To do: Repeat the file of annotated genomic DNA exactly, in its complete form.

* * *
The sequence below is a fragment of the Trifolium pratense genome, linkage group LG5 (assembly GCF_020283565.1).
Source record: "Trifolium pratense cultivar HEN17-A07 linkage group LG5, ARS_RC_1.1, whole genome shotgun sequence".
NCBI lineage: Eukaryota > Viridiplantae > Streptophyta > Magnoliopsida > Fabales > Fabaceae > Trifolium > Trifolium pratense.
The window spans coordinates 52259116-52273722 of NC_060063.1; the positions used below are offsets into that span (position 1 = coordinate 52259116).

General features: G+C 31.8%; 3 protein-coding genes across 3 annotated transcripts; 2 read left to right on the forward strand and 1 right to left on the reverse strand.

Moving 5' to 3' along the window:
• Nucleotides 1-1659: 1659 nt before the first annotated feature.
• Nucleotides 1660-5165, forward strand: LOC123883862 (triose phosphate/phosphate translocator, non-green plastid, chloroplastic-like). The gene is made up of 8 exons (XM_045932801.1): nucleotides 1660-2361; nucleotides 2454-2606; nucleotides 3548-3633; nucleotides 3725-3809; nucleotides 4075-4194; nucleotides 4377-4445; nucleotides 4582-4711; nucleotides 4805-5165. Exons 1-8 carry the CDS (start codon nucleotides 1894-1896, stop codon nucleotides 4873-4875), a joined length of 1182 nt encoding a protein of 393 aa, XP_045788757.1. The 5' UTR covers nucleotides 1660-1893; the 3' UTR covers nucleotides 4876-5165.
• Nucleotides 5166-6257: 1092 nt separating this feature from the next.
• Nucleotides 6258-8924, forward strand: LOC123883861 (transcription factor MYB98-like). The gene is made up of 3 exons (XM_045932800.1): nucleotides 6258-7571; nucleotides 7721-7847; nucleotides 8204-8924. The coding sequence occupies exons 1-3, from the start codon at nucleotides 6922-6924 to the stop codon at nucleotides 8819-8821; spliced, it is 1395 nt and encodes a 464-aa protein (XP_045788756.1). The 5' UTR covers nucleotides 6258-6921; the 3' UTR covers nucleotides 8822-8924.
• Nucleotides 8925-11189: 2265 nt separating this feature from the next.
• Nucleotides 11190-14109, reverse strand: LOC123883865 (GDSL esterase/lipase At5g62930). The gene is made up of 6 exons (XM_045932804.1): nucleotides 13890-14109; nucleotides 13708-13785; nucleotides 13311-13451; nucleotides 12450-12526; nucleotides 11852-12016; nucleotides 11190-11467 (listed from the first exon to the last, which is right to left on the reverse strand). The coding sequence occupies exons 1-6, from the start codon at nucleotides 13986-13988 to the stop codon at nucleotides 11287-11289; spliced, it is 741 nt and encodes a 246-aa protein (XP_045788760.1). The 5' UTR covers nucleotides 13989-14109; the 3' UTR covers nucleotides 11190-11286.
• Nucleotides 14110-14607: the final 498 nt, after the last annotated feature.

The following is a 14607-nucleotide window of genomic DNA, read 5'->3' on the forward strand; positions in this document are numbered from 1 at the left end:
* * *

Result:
The sequence below is a fragment of the Trifolium pratense genome, linkage group LG5 (assembly GCF_020283565.1).
Source record: "Trifolium pratense cultivar HEN17-A07 linkage group LG5, ARS_RC_1.1, whole genome shotgun sequence".
NCBI lineage: Eukaryota > Viridiplantae > Streptophyta > Magnoliopsida > Fabales > Fabaceae > Trifolium > Trifolium pratense.
The window spans coordinates 52259116-52273722 of NC_060063.1; the positions used below are offsets into that span (position 1 = coordinate 52259116).

General features: G+C 31.8%; 3 protein-coding genes across 3 annotated transcripts; 2 read left to right on the forward strand and 1 right to left on the reverse strand.

Moving 5' to 3' along the window:
• Nucleotides 1-1659: 1659 nt before the first annotated feature.
• Nucleotides 1660-5165, forward strand: LOC123883862 (triose phosphate/phosphate translocator, non-green plastid, chloroplastic-like). The gene is made up of 8 exons (XM_045932801.1): nucleotides 1660-2361; nucleotides 2454-2606; nucleotides 3548-3633; nucleotides 3725-3809; nucleotides 4075-4194; nucleotides 4377-4445; nucleotides 4582-4711; nucleotides 4805-5165. Exons 1-8 carry the CDS (start codon nucleotides 1894-1896, stop codon nucleotides 4873-4875), a joined length of 1182 nt encoding a protein of 393 aa, XP_045788757.1. The 5' UTR covers nucleotides 1660-1893; the 3' UTR covers nucleotides 4876-5165.
• Nucleotides 5166-6257: 1092 nt separating this feature from the next.
• Nucleotides 6258-8924, forward strand: LOC123883861 (transcription factor MYB98-like). The gene is made up of 3 exons (XM_045932800.1): nucleotides 6258-7571; nucleotides 7721-7847; nucleotides 8204-8924. The coding sequence occupies exons 1-3, from the start codon at nucleotides 6922-6924 to the stop codon at nucleotides 8819-8821; spliced, it is 1395 nt and encodes a 464-aa protein (XP_045788756.1). The 5' UTR covers nucleotides 6258-6921; the 3' UTR covers nucleotides 8822-8924.
• Nucleotides 8925-11189: 2265 nt separating this feature from the next.
• Nucleotides 11190-14109, reverse strand: LOC123883865 (GDSL esterase/lipase At5g62930). The gene is made up of 6 exons (XM_045932804.1): nucleotides 13890-14109; nucleotides 13708-13785; nucleotides 13311-13451; nucleotides 12450-12526; nucleotides 11852-12016; nucleotides 11190-11467 (listed from the first exon to the last, which is right to left on the reverse strand). The coding sequence occupies exons 1-6, from the start codon at nucleotides 13986-13988 to the stop codon at nucleotides 11287-11289; spliced, it is 741 nt and encodes a 246-aa protein (XP_045788760.1). The 5' UTR covers nucleotides 13989-14109; the 3' UTR covers nucleotides 11190-11286.
• Nucleotides 14110-14607: the final 498 nt, after the last annotated feature.

The following is a 14607-nucleotide window of genomic DNA, read 5'->3' on the forward strand; positions in this document are numbered from 1 at the left end: